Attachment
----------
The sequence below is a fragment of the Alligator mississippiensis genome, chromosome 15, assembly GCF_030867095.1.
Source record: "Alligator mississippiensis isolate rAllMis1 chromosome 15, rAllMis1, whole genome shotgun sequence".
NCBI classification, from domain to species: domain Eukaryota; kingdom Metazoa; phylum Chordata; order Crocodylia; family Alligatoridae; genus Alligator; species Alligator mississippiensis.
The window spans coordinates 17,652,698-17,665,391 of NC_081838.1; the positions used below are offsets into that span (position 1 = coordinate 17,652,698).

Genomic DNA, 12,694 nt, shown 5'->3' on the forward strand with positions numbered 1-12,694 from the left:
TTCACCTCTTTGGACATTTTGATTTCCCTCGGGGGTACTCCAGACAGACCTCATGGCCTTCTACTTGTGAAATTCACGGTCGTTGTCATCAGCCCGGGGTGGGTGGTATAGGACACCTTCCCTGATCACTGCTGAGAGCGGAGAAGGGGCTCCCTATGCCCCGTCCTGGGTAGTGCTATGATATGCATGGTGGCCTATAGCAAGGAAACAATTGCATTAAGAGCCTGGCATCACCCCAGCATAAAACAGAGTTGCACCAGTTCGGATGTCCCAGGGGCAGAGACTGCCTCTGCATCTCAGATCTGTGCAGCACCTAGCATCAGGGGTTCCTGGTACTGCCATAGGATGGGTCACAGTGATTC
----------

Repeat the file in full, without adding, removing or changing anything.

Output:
The sequence below is a fragment of the Alligator mississippiensis genome, chromosome 15, assembly GCF_030867095.1.
Source record: "Alligator mississippiensis isolate rAllMis1 chromosome 15, rAllMis1, whole genome shotgun sequence".
NCBI classification, from domain to species: domain Eukaryota; kingdom Metazoa; phylum Chordata; order Crocodylia; family Alligatoridae; genus Alligator; species Alligator mississippiensis.
The window spans coordinates 17,652,698-17,665,391 of NC_081838.1; the positions used below are offsets into that span (position 1 = coordinate 17,652,698).

Genomic DNA, 12,694 nt, shown 5'->3' on the forward strand with positions numbered 1-12,694 from the left:
TTCACCTCTTTGGACATTTTGATTTCCCTCGGGGGTACTCCAGACAGACCTCATGGCCTTCTACTTGTGAAATTCACGGTCGTTGTCATCAGCCCGGGGTGGGTGGTATAGGACACCTTCCCTGATCACTGCTGAGAGCGGAGAAGGGGCTCCCTATGCCCCGTCCTGGGTAGTGCTATGATATGCATGGTGGCCTATAGCAAGGAAACAATTGCATTAAGAGCCTGGCATCACCCCAGCATAAAACAGAGTTGCACCAGTTCGGATGTCCCAGGGGCAGAGACTGCCTCTGCATCTCAGATCTGTGCAGCACCTAGCATCAGGGGTTCCTGGTACTGCCATAGGATGGGTCACAGTGATTC